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C M Y K C M Y K THE TRIBUNE FRIDAY, DECEMBER 31, 2010, PAGE 15B TO DISCUSS STORIES ON THIS PAGE LOG ON TO WWW.TRIBUNE242.COM BUSINESS REVIEW By ALISON LOWE Tribune Business Reporter a lowe@tribunemedia.net BTC PRIVATISATION : The year saw the process of whittling down an eventual purchaser for the majority 51 per cent stake in t he Bahamas Telecommunications C ompany (BTC i n stops and starts. On May 17, Tribune Business revealed that Cable and Wireless (Caribbean entered the BTC privatisation process. By June, Tribune Business confirmed the government had formally rejected offers from JP Morgan Chases investment arm, One Equity Partners, who had partnered with UK communications firm, Vodafone, and another bid from Atlantic Tele-Network/CFAL. As year-end approached the Government was said by sources to be close and very close to concluding a deal with Cable and Wirel ess to purchase the majority stake. On December 1, the Memorandum o f Understanding between the Gove rnment and the company, which o perates in 13 other Caribbean countries, was finally signed. Privatisation, and the competition that will follow, will bring increased growth, both in the telecoms sector and the overall economy, said the Government. The Ingraham administration announced that the cellular monopoly granted to the company would be three years long a trade off for preserving jobs with bidding on a cellular license to begin after that period. Job losses would proceed by means of voluntary disengagement. While welcoming the move towards liberalisation, improved service and reduced rates, some observers e xpressed concern about the delay in the introduction of competition in the cellular market. The Bahamas Communications and Public Officers Union (BCPOU line staff, protested over the impending sale while umbrella unions threatened further massive strikes in the New Year particularly troublesome given the tenuous state of the economy. CLICO (BAHAMAS LIQUIDATION : While the initial action to place the insolvent insurer into liquidation took place in February 2009, the trials and tribulations of liquidator, Craig Tony Gomez, continued throughout 2010. In January, hope was raised that a transfer of the insurers health and life insurance policies could be finalised by February, with Colina Insurance Company identified as the front-runner to acquire the policies. However, to date no transfer has occurred and much remains unresolved. With the sale of the Wellington Preserve real estate development in F lorida key to the realisation of cash t o pay creditors left in the lurch, Mr G omez battled throughout 2010 to finalise a sale of this asset at a non firesale price, but came up against roadblocks. The accountant moved in July to have the development placed into Chapter 11 bankruptcy in the US courts to protect it from seizure by the IRS and others. The liquidator continued to asset hunt elsewhere, but met legal obstacles. Hopes for a sale of the Wellington Preserve asset was again raised in September when a Letter of Intent was signed and this remains in motion. Concerned about the Government's fiscal situation, the IMF warned it in December to minimise its costs associated with the liquidation. BAHA MAR : After its deal with former joint venture partner Harrah's Entertainment fell through in 2008, much of 2010 was spent in a will they, wont they mode as Baha Mar Resorts tried to move ahead with the $2.6 billion development. Some relief came in March, when the developer announced an agreement with the Export-Import Bank of China to fund the project, with state-owned bank taking a minority equity stake, and the China State Construction and Engineering Corporation set to be the general contractor. Fears that the deal could be scuppered developed when it was confirmed that the Chinese partners would be looking to bring in as many as 8,000-plus Chinese labourers to work on the project, and that the release of funds was dependent on Baha Mar resolving an outstanding loan it owed to Scotiabank. Meanwhile, Prime Minister Hubert Ingraham made known his concerns over aspects of the project even saying he would not have approved it at all. The outcome of an October trip to China, which involved meetings about Baha Mar, was highly anticipated. Both the Prime Minister and the Bahamas Contractor's Association took some credit when it was announced that the Chinese partners had agreed to allow an additional $200 million in contracts to go to Bahamian contractors. Some relief was felt in the beleaguered construction industry when contracts were signed this month for the initial work on the project, with ground expected to be broken in early 2011, ahead of full-scale mobil isation on the core of the hotel The Year in Review The key stories that made business headlines in 2010 SEE page 13 B TC p rotesters march on Bay Street to voice their disapproval of the Govt sale of BTC to Cable and Wireless. SOLIDARITY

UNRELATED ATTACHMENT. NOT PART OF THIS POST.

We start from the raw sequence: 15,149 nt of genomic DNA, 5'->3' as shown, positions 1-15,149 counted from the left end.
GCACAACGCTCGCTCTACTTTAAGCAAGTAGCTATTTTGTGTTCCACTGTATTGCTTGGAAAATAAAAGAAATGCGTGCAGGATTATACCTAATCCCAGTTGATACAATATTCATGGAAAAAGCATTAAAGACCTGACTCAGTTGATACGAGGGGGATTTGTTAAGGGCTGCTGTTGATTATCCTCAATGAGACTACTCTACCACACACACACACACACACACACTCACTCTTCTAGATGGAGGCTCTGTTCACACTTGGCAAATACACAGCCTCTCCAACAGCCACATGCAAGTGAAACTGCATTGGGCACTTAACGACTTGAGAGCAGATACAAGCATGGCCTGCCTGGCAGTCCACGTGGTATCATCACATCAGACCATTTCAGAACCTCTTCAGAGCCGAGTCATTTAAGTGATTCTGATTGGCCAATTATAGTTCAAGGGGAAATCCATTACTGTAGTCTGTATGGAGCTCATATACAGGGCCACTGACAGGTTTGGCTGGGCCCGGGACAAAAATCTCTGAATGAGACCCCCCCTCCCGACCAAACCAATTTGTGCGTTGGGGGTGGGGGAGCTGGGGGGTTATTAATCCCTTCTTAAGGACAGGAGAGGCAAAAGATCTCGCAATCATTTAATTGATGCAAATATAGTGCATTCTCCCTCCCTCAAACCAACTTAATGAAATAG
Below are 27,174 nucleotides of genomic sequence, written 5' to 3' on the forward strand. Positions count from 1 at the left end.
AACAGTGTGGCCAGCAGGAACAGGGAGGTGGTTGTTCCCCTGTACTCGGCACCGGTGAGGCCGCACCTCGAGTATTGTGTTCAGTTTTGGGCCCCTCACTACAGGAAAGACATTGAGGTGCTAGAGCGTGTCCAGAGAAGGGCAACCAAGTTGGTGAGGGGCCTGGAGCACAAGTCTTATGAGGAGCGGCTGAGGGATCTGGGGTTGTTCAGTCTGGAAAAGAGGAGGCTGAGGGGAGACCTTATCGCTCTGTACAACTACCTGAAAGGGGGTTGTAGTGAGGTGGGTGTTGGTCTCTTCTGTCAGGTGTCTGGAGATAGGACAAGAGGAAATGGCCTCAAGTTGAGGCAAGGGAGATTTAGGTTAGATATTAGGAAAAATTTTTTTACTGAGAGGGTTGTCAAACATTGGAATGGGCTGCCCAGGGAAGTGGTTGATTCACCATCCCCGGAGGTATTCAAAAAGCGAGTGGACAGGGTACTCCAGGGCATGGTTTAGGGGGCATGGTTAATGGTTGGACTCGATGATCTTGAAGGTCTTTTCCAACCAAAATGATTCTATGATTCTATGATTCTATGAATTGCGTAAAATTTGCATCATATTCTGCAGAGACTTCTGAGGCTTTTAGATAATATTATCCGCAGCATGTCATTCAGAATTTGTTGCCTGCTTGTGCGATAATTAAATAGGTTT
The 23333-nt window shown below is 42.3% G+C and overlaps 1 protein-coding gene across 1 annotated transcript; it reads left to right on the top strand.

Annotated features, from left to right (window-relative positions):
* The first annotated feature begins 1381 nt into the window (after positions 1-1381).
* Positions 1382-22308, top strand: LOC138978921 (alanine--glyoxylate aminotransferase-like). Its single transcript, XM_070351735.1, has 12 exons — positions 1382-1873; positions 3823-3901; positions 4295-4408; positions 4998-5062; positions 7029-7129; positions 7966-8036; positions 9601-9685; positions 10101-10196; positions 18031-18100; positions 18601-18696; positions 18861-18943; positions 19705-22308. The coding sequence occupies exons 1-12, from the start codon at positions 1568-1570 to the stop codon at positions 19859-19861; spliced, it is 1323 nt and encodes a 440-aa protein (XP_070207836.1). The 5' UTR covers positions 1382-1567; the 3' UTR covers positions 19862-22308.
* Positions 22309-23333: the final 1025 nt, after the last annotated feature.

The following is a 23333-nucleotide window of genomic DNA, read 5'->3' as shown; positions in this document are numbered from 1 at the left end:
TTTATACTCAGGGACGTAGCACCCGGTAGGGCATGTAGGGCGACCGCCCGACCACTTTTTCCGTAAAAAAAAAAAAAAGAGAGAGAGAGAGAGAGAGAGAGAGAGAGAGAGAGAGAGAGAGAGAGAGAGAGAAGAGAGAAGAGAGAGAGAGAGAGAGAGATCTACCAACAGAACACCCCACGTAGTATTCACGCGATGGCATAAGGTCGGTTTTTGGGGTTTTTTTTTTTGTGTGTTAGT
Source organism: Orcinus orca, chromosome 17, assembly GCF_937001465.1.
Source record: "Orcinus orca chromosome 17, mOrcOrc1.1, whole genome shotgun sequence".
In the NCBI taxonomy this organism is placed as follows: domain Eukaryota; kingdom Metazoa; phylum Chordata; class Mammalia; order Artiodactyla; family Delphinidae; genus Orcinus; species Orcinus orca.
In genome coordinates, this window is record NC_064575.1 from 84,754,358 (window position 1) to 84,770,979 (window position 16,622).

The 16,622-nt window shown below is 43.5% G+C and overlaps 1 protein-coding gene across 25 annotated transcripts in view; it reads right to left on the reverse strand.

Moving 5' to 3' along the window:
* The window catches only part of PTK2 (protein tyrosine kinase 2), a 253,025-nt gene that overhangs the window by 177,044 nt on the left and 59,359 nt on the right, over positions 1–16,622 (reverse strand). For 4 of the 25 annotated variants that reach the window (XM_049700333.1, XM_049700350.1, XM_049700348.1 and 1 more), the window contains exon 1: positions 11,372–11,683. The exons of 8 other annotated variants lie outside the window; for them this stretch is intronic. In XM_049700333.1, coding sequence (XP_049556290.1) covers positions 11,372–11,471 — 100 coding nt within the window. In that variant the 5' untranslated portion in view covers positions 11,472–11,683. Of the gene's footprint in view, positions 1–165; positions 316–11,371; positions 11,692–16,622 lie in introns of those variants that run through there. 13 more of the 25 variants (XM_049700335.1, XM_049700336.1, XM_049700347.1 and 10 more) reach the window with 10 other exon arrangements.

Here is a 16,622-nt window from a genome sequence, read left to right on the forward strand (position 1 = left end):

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MOREan army of occupation demanding tribute from a captive community than a public corporation accountable to the Government and people of the Bahamas. Such was the with ering assessment of the Commission of Inquirys 1995 report into the Bahamas Telecommunications Companys (BTC BaTelCo. While those dark days may be behind the company to a large extent, the Commissions report highlights just why BTC needs to be removed from government control and sold to private ownership. Indeed, the Commissions report of 15 years ago pro vided the road map to get to where we are today, suggesting then: Government should consider privatising the undertaking by divesting a substantial portion of its equi ty in BaTelCo in order to improve efficiency and avoid political interference and patronage. The privatisation model it suggested, too, was uncannily similar to the one being implemented by the Ingraham administration, namely meaningful participation by Bahamian citizens and the offering of shares toa suitable international telecommunications compa ny with a good track record. For any student of the rationale for privatising BTC, the Commission report is required reading. The key words from the above, of course, are to avoid political patronage and interfer ence. That sums up neatly, in six words, why Bahamian state-owned corporations and utilities, which should provide the building blocks, the foundation for economic and social progress, have largely failed in their mission to date, becoming inefficient, overstaffed and unprofitable ven tures. Once again comes the chorus cry: Too much political interference. Reduction This is why BTC must start the Bahamas on the road to reducing the size of government, getting it out of busi ness and areas that it should not be in, and eliminating the political control and interference that has held the country back for too long. Few would deny, if they were totally honest, that BTC (BaTelCo ly in the past from being run as a jobs for the boys club, used by certain persons across various administrations as a place that can be stuffed with their sweethearts, relatives, friends, cronies and political supporters. Such practices, as we all know, have not been confined to BTC, for upper most in the minds of politicians has been the mantra Votes, Votes, Votes, and the need to ensure re-election every five years. In short, BTC and entities like it became vote-generating entities and, in some ways, an insidious means of social control, lulling Bahamians to believe that government and the politicians would always be there for them to provide for their every need. And it is the loss of such control that may well be driving much of the opposition to the BTC sale. From the perspective of the two trade unions, the Bahamas Communications and Public Officers Union (BCPOU Bahamas Communications and Public Managers Union (BCPMU bases and territory to protect, plus the outrageous average $69,000 per annum salaries, C M Y K C M Y K TO DISCUSS STORIES ON THIS PAGE LOG ON TO WWW.TRIBUNE242.COM BUSINESS REVIEW PAGE 16B FRIDAY, DECEMBER 31, 2010 OFFSHORE JOB HIRES R ISE FOR US FIRMS SEE PAGE 9B E UROPE DEBT CRISIS FUEL SINGLE CURRENCY WOE SEE PAGE 11B Army of occupation can be force for good Commission of Inquir y r epor t fr om 15 y ear s ago shows why BTC must be privatised to void political interference and patronag SEE page 13 F ORCE TO RECKON WITH: Unions protest against BTC sale to Cable and Wireless.